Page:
PITTSBURGH—When Carnegie Mellon University Computer Science Professor Randy Pausch gave his famous last lecture on Sept. 18, 2007, Wall Street Journal reporter and Carnegie Mellon alumnus Jeffrey Zaslow (H&SS '80) was in the audience. The stories he wrote in his column Moving On, catapulted the terminally ill Pausch into an Internet phenomenon and international celebrity.
According to Zaslow, the lecture video was the most watched in WSJ.com history. And the story was most read and most e-mailed for weeks. "I've never gotten more emails or letters in response to a story in my 30 years in journalism," he said.
Subsequently, Pausch and Zaslow collaborated on a book, aptly titled The Last Lecture, which was published April 8 by Hyperion Books.
Zaslow will be visiting Carnegie Mellon April 14, to tell the university community and guests what's happened "Since the Last Lecture." Join him at 4:30 p.m., April 14 in the Chosky Theater to learn how the lecture and his collaboration with Pausch has changed their lives and helped to bring the issue of under funded pancreatic cancer research, the fourth most common cancer and the one least susceptible to treatment, to the forefront of the nation's consciousness.
Zaslow was a creative writing major when he attended Carnegie Mellon. Today, he is a senior writer and columnist for The Wall Street Journal. His column, Moving On, focuses on life transitions. Twice since 2003, Zaslow's column was named the best general-interest column among newspapers with more than a 100,000 circulation by the National Society of Newspaper Columnists.
While he has spent much of his career at the Journal, he also has worked for the Chicago Sun-Times and USA Weekend, the paper's Sunday supplement. In 2000, he received the Will Rogers Humanitarian Award, given to a newspaper columnist who exemplifies the ideals and public service work of the noted humorist and columnist.
He was honored for using his column to run programs that benefited 47,000 disadvantaged Chicago children, and for raising millions of dollars for Chicago charities. His annual singles party for charity, "Zazz Bash," drew 7,000 readers a year and resulted in 78 marriages.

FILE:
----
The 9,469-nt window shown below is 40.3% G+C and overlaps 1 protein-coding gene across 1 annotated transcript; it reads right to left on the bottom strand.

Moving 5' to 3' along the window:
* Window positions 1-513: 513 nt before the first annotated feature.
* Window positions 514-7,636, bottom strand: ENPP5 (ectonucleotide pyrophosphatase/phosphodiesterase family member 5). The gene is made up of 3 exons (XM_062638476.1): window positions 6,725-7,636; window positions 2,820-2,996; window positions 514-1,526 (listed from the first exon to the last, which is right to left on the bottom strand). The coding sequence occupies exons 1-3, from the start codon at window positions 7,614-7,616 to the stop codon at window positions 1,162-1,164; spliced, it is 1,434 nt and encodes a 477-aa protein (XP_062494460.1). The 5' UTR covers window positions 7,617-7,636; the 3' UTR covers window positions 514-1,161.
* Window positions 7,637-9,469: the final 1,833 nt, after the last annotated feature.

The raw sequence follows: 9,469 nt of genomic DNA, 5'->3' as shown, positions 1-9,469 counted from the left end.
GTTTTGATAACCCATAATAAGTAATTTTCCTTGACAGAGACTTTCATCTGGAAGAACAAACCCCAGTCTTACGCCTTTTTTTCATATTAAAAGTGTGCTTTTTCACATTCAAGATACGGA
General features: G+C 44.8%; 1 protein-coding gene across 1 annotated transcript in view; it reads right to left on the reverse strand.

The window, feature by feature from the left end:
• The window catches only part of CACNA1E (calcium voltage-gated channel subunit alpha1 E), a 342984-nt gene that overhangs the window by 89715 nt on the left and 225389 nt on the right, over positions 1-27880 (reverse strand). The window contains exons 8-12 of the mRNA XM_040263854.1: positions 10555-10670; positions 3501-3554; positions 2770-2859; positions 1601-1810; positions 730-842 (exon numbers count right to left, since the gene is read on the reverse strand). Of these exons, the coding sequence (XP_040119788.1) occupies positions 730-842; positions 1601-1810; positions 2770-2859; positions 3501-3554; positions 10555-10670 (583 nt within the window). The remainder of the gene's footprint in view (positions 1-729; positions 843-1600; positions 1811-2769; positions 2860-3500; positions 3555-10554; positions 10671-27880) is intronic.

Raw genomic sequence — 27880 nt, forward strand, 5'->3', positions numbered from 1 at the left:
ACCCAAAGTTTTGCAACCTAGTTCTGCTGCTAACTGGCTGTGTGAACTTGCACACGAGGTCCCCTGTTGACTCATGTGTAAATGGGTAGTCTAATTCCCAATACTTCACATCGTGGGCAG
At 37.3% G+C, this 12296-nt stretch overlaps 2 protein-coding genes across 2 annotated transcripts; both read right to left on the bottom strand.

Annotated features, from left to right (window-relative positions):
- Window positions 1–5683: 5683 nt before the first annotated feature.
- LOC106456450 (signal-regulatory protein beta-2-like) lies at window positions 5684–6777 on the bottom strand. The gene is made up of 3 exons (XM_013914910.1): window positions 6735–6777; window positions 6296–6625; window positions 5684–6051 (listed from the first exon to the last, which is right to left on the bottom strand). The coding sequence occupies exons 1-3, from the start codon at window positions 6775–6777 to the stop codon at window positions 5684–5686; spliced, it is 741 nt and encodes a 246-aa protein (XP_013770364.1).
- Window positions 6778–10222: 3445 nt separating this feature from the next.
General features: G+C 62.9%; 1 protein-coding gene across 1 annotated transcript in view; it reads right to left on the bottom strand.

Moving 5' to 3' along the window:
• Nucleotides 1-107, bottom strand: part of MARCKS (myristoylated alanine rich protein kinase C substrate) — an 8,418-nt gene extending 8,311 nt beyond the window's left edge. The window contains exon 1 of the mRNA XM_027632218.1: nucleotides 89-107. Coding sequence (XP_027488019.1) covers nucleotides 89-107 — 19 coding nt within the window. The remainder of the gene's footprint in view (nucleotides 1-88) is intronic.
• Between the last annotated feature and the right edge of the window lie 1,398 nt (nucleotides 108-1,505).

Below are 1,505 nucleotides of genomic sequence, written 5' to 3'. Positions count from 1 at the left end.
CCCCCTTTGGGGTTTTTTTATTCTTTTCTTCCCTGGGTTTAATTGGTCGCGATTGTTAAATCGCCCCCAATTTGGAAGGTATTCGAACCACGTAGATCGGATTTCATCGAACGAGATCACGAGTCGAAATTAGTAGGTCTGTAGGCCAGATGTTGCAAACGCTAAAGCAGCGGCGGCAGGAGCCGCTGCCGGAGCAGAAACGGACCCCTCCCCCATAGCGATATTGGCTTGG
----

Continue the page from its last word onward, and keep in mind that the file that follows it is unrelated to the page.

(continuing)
Zaslow's family columns have appeared in TIME magazine, and his many TV appearances have included "The Tonight Show,"Oprah,"Larry King Live,"60 Minutes,"The Today Show" and "Good Morning America."
In addition to co-authoring The Last Lecture, he is the author of three other books, one of which was excerpted in the New York Times Magazine.
A Philadelphia native, Zaslow lives in Detroit with his wife, Sherry Margolis, a news anchor with WJBK-TV, and their three daughters.
About Carnegie Mellon: Carnegie Mellon is a private research university with a distinctive mix of programs in engineering, computer science, robotics, business, public policy, fine arts and the humanities. More than 10,000 undergraduate and graduate students receive an education characterized by its focus on creating and implementing solutions for real problems, interdisciplinary collaboration, and innovation. A small student-to-faculty ratio provides an opportunity for close interaction between students and professors. While technology is pervasive on its 144-acre Pittsburgh campus, Carnegie Mellon is also distinctive among leading research universities for the world-renowned programs in its College of Fine Arts. A global university, Carnegie Mellon has campuses in Silicon Valley, Calif., and Qatar, and programs in Asia Australia and Europe. For more, see www.cmu.edu.